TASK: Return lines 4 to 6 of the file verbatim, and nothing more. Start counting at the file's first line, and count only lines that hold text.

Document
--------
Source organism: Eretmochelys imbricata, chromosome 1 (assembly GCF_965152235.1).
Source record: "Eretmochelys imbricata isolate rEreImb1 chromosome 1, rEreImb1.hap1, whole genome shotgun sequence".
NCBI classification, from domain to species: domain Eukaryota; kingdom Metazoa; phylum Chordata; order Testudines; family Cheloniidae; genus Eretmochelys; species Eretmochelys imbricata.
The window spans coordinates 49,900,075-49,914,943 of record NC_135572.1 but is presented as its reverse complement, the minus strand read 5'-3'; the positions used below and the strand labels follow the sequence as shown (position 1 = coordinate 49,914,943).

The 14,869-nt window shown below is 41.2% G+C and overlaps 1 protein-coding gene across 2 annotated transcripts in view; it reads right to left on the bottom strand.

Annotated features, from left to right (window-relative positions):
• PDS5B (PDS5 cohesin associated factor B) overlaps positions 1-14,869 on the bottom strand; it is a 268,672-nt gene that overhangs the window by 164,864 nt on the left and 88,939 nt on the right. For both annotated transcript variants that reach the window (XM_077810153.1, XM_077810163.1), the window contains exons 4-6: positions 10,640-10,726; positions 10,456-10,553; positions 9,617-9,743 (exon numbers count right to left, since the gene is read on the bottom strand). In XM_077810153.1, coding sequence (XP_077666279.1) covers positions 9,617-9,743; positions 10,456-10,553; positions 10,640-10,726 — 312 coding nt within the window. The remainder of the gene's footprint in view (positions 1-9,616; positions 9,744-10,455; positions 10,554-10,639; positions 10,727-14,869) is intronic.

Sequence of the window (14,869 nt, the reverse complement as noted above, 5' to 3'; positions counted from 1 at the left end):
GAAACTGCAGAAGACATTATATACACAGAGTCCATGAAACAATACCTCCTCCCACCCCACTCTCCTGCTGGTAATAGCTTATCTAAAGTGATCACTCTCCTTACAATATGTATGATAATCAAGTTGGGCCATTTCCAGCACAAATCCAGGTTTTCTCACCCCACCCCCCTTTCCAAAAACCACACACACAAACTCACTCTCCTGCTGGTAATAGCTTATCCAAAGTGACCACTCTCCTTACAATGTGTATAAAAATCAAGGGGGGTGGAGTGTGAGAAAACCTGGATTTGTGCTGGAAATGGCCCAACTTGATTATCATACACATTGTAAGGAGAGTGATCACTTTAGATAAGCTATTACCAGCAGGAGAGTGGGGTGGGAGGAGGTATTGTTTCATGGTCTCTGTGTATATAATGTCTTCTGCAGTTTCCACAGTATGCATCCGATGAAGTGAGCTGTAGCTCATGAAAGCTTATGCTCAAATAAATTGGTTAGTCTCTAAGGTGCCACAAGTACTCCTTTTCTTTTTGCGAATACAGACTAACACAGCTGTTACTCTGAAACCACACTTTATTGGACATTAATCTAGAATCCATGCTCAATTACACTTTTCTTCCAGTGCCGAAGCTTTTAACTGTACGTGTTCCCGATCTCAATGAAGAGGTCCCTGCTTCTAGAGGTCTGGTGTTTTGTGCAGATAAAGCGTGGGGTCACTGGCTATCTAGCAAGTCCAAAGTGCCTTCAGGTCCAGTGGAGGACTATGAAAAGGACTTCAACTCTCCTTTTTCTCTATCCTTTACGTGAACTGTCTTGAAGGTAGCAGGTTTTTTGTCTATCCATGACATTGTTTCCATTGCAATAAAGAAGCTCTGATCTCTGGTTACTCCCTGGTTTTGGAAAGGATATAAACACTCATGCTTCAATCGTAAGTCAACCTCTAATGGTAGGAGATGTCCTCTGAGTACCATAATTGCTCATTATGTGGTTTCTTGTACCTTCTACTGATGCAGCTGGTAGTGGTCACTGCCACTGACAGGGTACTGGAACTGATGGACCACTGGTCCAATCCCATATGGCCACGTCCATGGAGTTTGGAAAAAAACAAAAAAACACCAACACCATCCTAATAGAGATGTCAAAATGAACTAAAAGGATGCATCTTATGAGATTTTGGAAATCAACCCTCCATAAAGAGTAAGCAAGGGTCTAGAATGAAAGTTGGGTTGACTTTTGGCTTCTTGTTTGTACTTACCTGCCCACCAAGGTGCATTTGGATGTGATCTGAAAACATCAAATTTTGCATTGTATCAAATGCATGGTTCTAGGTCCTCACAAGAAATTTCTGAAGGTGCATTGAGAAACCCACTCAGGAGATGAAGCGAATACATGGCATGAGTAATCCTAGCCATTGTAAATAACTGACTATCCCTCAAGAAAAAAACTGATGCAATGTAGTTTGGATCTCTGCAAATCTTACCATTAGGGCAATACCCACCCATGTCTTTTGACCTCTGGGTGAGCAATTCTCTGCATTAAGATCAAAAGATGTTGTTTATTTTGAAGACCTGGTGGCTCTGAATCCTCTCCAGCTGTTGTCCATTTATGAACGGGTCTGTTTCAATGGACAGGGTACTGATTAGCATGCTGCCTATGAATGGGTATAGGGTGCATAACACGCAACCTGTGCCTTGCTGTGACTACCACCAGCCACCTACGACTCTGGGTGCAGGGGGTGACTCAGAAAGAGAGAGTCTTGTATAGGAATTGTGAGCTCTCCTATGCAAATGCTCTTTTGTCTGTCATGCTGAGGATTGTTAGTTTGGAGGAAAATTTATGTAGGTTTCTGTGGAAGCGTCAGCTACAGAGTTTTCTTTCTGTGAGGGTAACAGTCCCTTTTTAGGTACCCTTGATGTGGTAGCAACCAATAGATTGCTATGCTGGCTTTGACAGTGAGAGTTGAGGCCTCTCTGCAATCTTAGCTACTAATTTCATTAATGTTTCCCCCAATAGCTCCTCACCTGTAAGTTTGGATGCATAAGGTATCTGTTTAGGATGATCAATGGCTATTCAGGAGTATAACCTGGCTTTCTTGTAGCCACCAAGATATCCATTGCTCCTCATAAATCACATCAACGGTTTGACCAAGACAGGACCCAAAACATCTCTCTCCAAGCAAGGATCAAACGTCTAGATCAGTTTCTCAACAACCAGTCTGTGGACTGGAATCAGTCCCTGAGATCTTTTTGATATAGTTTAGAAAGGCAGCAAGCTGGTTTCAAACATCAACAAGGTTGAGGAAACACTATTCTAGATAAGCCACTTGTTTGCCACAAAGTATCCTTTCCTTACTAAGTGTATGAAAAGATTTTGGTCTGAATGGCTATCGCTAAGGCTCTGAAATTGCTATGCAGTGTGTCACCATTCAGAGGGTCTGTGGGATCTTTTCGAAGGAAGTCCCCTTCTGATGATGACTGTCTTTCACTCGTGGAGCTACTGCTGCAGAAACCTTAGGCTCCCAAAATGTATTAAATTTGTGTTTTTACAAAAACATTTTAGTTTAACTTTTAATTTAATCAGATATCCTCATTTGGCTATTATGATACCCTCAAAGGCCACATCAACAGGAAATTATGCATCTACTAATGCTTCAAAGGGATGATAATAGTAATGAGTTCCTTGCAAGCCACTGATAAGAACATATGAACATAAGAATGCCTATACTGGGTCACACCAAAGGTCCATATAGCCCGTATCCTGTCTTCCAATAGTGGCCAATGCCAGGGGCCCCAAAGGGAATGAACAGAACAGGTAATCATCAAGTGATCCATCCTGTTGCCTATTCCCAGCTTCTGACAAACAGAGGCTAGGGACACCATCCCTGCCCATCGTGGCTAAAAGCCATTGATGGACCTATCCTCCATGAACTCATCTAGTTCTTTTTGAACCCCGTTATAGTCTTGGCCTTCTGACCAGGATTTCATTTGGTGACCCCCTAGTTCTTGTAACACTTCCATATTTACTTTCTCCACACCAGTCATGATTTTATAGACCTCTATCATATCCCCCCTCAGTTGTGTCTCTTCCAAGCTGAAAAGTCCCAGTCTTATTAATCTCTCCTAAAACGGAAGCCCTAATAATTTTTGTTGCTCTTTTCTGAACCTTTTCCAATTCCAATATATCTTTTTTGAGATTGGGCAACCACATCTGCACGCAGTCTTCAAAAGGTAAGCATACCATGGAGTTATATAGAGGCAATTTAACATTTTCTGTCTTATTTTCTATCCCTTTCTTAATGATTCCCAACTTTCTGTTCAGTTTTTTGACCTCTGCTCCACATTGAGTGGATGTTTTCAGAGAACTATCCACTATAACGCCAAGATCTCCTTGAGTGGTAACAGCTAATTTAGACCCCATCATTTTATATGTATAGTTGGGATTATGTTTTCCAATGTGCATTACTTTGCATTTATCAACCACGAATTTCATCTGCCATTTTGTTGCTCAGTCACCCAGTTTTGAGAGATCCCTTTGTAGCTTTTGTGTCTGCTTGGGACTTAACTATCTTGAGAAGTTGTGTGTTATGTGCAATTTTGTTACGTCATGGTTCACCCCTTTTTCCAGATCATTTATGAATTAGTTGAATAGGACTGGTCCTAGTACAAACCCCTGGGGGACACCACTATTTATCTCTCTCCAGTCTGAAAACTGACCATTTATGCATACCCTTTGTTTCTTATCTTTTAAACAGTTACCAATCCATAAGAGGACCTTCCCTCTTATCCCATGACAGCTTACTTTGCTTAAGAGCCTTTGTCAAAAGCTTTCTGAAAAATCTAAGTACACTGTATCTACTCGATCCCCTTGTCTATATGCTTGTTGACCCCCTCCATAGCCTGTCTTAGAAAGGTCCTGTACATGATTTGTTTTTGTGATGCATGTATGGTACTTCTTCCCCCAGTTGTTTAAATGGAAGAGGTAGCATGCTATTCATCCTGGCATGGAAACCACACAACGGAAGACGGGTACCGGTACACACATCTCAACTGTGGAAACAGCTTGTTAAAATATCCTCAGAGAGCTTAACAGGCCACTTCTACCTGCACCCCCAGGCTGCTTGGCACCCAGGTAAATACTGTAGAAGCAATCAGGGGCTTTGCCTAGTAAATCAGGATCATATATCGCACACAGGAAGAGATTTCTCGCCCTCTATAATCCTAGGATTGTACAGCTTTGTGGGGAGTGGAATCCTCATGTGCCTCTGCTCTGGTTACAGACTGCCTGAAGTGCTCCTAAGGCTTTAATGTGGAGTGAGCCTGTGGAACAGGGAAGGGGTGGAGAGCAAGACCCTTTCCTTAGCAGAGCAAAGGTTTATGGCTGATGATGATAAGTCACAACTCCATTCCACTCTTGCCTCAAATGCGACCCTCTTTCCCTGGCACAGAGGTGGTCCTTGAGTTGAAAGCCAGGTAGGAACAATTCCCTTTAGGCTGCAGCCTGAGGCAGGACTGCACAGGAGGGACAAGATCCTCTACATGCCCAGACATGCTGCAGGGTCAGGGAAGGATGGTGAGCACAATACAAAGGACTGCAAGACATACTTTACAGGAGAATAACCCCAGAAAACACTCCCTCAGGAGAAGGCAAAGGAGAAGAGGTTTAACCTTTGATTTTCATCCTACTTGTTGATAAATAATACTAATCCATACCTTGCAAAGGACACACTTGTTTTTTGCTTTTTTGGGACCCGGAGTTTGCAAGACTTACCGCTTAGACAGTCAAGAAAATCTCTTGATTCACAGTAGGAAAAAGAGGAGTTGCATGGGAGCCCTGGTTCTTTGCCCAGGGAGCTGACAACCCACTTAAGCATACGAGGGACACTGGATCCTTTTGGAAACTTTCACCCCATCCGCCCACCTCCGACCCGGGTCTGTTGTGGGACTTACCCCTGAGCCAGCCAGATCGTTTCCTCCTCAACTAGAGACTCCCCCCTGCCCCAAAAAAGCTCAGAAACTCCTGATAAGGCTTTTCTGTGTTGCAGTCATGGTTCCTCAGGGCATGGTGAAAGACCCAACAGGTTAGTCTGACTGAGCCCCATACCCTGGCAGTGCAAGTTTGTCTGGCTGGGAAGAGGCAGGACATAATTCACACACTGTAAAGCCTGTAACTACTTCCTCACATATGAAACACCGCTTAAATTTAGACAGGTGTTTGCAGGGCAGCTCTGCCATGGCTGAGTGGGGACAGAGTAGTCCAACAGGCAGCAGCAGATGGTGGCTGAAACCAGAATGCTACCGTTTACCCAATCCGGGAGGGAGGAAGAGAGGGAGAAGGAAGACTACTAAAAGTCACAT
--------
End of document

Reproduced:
The window spans coordinates 49,900,075-49,914,943 of record NC_135572.1 but is presented as its reverse complement, the minus strand read 5'-3'; the positions used below and the strand labels follow the sequence as shown (position 1 = coordinate 49,914,943).

The 14,869-nt window shown below is 41.2% G+C and overlaps 1 protein-coding gene across 2 annotated transcripts in view; it reads right to left on the bottom strand.

Annotated features, from left to right (window-relative positions):